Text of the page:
When I found the book I was surprised by its appearance. Apart from the dust that coated the front and back covers, it was in pristine condition. I spotted a chair that was situated in a corner of the basement. I walked over to the chair while wiping away the dust from the book’s cover, sat down to skim, and was quickly reminded of why I had abandoned the book in the first place.
Learning about space through the use of this, or any textbook, can be a bit of chore. The writing was dense and condensed, making it hard for my compromised eyesight to accommodate the text. And the writing was as dry as my skin in the winter months, all flaky and scaly, replete with words that I did not recognize, which made it exceedingly difficult for me to understand the text I came across. As I did when I was reading Shakespeare, I constantly interrupted my reading with searches for the definitions of esoteric words and phrases. These searches did increase my composition, but the pace of my reading slowed to a crawl. I spent two hours reading a few pages in the basement before putting the book away for the day.
I tried to keep at it in the days that followed, rising with the sun each morning for an hour or two of heavy reading. I stopped after a few weeks though, having decided that this avenue for learning was too difficult and time consuming to explore. I was defeated, and the sting from this defeat was acute, but I would not allow it time to linger.
Cosmos was a show that I’d discovered while scrolling through my Netflix feed for a viable option a few years previous, and it became my destination of retreat from the war with the astronomy book in the present. Narrated by a charismatic guide named Neil DeGrase Tyson, the show utilized animation, photographs and storytelling, combining these three elements with concrete facts to deliver curriculum that was easy to digest. I sat before my computer screen for two straight days, stopping only to take the required breaks for showering and eating. I was enthralled with the science that I had eschewed when I was young child, and came away from this marathon session with a firm grasp of the content and a renewed excitement for what was to come.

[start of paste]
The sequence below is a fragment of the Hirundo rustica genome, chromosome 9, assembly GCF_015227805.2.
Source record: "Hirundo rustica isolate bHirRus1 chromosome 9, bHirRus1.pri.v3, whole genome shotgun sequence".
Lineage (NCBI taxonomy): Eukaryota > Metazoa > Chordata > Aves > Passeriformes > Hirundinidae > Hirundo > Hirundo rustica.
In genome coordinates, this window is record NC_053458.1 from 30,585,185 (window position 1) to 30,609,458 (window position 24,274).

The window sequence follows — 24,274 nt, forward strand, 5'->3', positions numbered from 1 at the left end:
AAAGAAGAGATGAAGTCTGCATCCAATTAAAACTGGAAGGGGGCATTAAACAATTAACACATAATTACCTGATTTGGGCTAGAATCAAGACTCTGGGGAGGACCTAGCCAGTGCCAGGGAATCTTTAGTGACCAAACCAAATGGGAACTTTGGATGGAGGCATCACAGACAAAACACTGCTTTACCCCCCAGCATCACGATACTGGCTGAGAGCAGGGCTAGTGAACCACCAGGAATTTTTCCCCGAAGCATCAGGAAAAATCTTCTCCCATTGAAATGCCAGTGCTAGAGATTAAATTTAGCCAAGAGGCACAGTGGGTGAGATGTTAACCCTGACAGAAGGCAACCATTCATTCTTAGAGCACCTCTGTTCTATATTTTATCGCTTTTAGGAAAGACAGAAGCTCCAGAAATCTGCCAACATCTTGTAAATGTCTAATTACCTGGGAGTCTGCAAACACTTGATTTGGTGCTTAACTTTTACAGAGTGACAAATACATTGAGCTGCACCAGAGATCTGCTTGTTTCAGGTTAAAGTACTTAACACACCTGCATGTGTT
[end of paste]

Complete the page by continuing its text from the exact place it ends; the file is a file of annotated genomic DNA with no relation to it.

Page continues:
Halley’s Comet is set to make its next appearance in the year 2061. Therefore, I should be guaranteed at least another forty-two years of life, which is slightly more than fifty percent of my life span. You may be a bit skeptical of my guarantee since you are under the impression that life holds no guarantees. I know that the world is full of overt and hidden dangers that can easily snuff out my life on any day. Plus the dreaded cancer runs in my family; and even if I were to escape cancer my body will eventually break down, becoming more vulnerable to other diseases as I age. I often wonder about these issues too. But as is the case with the other goals that have been scrawled on white paper and posted to my bedroom wall, if it is written so shall it be fated to come into fruition, somehow.
Isn’t it ironic? It is with the execution of this essay that I have done what I’ve loathed in the past: created an expectation that others beyond my immediate purview can hold me too, but with no accompanying case of anxiety this time.
Now that I’ve given myself a little more room to breathe I can set out to achieve the goals that I’ve set. I’ll complete the second half of my book and then become a full-time writer. I’ll find the woman of my dreams and she and I will sire children, and those children will sire children of their own, my grandchildren. And one night we will all marvel at the coming of Halley’s Comet from the porch of the family home that I have purchased. In a world where the American dream has become a lot harder to reach, these are some very lofty expectations. But I still want you to hold me to them.